The Apostle Paul talks about the value of those types of relationships. In Titus 2, Paul instructs groups of people, through his letter to Pastor Titus, on how they ought to model proper behavior and he provides us, women, with some specific instructions on how we ought to mentor younger women. Before you discount this statement as not pertaining to you, let me say that no matter our age, we all know a younger woman.
Here’s the passage:
3 Older women likewise are to be reverent in behavior, not slanderers or slaves to much wine. They are to teach what is good, 4 and so train the young women to love their husbands and children, 5 to be self-controlled, pure, working at home, kind, and submissive to their own husbands, that the word of God may not be reviled.
This short passage can take a long time to fully grasp and an even longer time to actualize in real life. We may never entirely get all of it, but we can definitely give it a good try. Do not be mistaken, ladies, we need each other to grow and to be successful in what we’ve been called to do by God.
A while back, God placed it on my heart that I needed to develop some healthy, godly female friendships which I intentionally sought out. It also meant that I had to let go of some unhealthy relationships that were not adding value to my spiritual walk. Of course, not all my friends are Christians, but I’ve learnt the importance of choosing how to spend my time wisely and to focus on things that are life-giving and setting limits on the other things.
How may God be speaking to you through Titus 2:3-5?
Paul wrote this letter to Titus as he (Titus) was pastoring a small, struggling church on the island of Crete and while his church was living under the oppressive Roman Empire and the evil leader, Nero who wanted to get rid of all Christians. Imagine living under that kind of persecution!
Yet, in that context, Paul was instructing them to persevere and lead godly, exemplary lives as a model for the younger women (and men) in their community. Our oppression today may not be as obvious, or it may be, depending on your perspective. The point is that we have opportunity, under somewhat better circumstances to carry out these instructions.
Our women’s ministry has been gifted to us by a God who loves us dearly and desires the best for us. AW Women’s Ministry exists to provide opportunities for the women in our church family and our community to authentically connect with each other and to have a deeper understanding of the value of healthy, godly friendships. This is not only important in our own lives, but it is essential for the life of the church and for our mission as ambassadors for Christ. The different gifts we've received through the Holy Spirit enable us to be a source of strength and encouragement to our “sisters” during difficult times. What a blessing the women in my life have been when I’ve felt lost or overwhelmed!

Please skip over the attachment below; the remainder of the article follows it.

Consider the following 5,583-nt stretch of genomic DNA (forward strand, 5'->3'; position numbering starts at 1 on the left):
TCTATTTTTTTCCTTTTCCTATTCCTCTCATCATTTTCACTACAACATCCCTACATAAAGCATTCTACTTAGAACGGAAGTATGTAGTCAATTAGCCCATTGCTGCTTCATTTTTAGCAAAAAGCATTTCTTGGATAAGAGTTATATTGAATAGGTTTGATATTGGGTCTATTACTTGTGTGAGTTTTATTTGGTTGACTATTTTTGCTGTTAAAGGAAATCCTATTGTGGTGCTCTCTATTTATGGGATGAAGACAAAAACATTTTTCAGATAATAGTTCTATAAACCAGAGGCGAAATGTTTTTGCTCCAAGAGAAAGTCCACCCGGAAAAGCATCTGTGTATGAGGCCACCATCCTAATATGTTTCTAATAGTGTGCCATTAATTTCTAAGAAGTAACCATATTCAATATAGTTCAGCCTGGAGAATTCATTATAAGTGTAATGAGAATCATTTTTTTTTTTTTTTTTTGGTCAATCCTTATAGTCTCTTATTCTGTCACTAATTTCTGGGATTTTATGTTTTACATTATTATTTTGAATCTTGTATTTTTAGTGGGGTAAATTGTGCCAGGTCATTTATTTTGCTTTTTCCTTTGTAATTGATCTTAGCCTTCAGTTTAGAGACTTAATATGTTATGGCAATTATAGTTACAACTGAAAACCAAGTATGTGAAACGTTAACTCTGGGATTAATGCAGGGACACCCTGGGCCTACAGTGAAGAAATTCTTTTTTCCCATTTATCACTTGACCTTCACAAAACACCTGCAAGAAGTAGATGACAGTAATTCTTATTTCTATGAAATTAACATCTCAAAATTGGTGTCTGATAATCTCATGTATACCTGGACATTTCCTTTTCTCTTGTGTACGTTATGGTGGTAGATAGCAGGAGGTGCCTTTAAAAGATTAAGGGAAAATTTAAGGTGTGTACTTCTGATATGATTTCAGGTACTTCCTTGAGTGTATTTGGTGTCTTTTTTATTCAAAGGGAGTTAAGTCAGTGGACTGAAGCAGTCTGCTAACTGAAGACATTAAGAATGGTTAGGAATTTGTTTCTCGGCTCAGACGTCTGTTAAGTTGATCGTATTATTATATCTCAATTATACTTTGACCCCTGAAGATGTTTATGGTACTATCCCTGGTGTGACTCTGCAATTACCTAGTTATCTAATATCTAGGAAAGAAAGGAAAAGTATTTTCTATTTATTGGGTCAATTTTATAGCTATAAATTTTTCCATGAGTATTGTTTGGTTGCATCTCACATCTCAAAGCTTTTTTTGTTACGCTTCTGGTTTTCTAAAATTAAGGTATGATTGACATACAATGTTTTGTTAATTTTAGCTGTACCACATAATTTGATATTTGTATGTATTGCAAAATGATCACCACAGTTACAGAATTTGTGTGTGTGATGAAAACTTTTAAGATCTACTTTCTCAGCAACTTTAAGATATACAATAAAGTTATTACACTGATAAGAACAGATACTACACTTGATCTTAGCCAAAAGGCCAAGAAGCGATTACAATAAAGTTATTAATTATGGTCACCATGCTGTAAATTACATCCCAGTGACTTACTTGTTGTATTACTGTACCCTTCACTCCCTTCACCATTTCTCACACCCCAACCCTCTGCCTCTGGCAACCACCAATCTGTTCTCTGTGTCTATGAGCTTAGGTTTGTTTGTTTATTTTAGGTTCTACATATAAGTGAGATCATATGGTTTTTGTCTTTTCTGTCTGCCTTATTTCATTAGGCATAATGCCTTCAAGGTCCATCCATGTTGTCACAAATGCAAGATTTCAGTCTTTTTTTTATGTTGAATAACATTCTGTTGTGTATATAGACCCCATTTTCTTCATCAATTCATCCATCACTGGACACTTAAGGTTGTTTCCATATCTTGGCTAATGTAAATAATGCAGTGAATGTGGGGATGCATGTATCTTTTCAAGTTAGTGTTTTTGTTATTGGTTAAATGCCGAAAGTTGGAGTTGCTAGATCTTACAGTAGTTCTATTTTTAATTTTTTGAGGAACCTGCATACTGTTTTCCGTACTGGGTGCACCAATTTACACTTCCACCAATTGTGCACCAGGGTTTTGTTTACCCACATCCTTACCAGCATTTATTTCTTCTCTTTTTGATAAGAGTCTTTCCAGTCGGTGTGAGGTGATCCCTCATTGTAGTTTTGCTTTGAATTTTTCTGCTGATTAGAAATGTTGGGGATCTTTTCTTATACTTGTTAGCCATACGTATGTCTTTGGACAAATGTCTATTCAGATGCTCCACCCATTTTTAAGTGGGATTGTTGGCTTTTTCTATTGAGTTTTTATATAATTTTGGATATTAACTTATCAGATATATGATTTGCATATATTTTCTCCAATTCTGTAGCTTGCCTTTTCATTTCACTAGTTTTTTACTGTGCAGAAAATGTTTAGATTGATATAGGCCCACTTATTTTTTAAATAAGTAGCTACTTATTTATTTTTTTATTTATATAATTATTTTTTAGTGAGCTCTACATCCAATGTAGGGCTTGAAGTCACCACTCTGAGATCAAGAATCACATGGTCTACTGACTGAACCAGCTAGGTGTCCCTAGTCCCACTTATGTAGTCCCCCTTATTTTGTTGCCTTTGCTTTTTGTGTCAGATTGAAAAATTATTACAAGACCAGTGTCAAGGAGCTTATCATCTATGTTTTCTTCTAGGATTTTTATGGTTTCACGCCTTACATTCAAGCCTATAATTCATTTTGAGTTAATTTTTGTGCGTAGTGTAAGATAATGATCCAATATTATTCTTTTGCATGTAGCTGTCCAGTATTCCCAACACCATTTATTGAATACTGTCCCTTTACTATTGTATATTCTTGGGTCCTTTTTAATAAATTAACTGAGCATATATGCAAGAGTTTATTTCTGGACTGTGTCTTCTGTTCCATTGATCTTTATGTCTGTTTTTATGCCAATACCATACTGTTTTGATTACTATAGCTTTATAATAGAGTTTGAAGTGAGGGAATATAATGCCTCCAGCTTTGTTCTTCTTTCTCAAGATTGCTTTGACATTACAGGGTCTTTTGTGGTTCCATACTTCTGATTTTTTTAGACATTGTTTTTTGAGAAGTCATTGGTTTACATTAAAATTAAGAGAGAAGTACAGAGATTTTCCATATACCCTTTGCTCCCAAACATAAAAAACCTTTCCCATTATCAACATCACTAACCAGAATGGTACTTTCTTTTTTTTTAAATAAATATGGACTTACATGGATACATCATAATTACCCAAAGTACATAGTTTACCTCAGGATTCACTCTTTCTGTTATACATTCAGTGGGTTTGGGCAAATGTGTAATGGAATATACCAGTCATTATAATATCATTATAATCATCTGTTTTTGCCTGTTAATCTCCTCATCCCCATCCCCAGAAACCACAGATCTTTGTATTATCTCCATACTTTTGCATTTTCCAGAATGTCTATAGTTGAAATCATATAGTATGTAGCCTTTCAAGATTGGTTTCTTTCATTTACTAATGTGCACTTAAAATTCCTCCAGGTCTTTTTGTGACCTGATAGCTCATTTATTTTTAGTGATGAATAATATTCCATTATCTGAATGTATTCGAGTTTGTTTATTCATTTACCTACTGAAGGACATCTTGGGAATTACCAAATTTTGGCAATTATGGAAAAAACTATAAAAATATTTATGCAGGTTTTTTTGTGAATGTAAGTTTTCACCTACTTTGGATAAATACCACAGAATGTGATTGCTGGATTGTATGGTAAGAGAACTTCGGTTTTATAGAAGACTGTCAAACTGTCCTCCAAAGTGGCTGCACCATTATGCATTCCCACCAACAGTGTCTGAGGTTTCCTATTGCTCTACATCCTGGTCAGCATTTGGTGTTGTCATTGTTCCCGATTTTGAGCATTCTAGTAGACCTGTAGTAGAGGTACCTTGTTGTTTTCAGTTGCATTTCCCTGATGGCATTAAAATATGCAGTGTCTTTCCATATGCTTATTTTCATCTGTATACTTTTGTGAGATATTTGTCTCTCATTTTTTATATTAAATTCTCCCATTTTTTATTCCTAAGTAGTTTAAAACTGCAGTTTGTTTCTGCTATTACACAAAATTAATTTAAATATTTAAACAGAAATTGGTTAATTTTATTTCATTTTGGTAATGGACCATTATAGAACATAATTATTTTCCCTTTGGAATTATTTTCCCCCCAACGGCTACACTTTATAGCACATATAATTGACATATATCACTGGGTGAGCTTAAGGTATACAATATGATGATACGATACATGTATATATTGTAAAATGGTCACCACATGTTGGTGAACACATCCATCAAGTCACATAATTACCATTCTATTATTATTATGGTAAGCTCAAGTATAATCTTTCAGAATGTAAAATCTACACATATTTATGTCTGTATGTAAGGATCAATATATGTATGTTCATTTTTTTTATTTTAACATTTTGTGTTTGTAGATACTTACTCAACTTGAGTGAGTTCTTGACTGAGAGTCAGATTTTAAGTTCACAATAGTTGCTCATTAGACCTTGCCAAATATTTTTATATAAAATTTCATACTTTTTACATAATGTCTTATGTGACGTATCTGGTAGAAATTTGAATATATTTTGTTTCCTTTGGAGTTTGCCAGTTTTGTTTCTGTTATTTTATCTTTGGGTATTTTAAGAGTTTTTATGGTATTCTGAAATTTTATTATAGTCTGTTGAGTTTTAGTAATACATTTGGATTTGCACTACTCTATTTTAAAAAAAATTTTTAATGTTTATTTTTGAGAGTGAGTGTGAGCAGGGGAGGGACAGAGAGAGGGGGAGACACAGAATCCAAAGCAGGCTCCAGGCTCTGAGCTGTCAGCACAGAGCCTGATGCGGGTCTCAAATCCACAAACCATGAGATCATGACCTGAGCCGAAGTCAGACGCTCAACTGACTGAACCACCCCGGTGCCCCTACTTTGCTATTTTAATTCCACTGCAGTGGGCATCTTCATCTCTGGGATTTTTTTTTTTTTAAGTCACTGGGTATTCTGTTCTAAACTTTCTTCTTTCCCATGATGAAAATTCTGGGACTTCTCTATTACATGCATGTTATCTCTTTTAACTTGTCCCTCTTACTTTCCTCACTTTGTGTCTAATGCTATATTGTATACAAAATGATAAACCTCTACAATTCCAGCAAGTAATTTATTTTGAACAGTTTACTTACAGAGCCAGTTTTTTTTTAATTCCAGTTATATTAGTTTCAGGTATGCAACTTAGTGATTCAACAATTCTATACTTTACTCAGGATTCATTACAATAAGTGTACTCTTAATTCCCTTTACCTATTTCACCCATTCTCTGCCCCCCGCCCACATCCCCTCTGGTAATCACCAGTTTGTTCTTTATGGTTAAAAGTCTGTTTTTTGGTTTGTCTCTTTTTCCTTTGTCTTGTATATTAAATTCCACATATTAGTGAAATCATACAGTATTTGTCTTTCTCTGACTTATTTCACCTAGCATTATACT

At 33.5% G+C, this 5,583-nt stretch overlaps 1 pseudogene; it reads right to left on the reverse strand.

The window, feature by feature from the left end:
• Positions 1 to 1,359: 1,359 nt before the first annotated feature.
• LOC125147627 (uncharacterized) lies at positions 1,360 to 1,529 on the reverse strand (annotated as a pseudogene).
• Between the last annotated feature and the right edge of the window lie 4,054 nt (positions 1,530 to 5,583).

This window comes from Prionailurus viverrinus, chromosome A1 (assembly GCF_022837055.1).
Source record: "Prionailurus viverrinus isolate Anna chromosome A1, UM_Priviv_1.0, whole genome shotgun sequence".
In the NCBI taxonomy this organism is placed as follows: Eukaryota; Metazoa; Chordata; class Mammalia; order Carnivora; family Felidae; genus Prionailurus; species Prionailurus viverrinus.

Our Secret Sisters ministry, as a vital part of AW Women’s Ministry, is not simply a program; it is a lifestyle that we hope you have developed over the past year as you have prayed for your “sister” and observed her life unfold through the veil of those faithful prayers. Now, you have the chance to “reveal” yourself to her and deepen that relationship face-to-face.
Enjoy this gift; nurture this new friendship. Perhaps you’ve been paired with an older woman from whom you can learn some things about life. Perhaps it’s a younger woman to whom you can pass on some nuggets of wisdom. Perhaps it’s a fairly equal match where you can share your experiences and begin to build a true friendship. Some of us are extroverts, some are introverts, some are serious, some are funny. It is precisely these uniqueness that make for interesting friendships. But, be mindful that it will take time to build. Lasting friendships aren’t built overnight; they take years, so be patient!
“True sisterhood cannot be forced. It has to be developed with interest, patience, reciprocity and over time. Not every woman will be your best friend, nor should she be invited to be in your inner circle, but every woman is deserving of your respect and support when you are able to provide it. Sisterhood is not a trite word we throw around. Being your sister’s keeper should be a reflex. It should be based on how you would want to be treated if you were walking in her shoes. Sisterhood knows no boundary, no race, no class or geography. Sisterhood transcends, and it transforms us for the better. Sisterhood is from the heart."1
By: Sue Bloomfield & Yolande Knight
Enjoy another Carole King classic in which she joined a few “sisters”, Celine Dion, Gloria Estefan and Shania Twain to sing - “You’ve Got a Friend”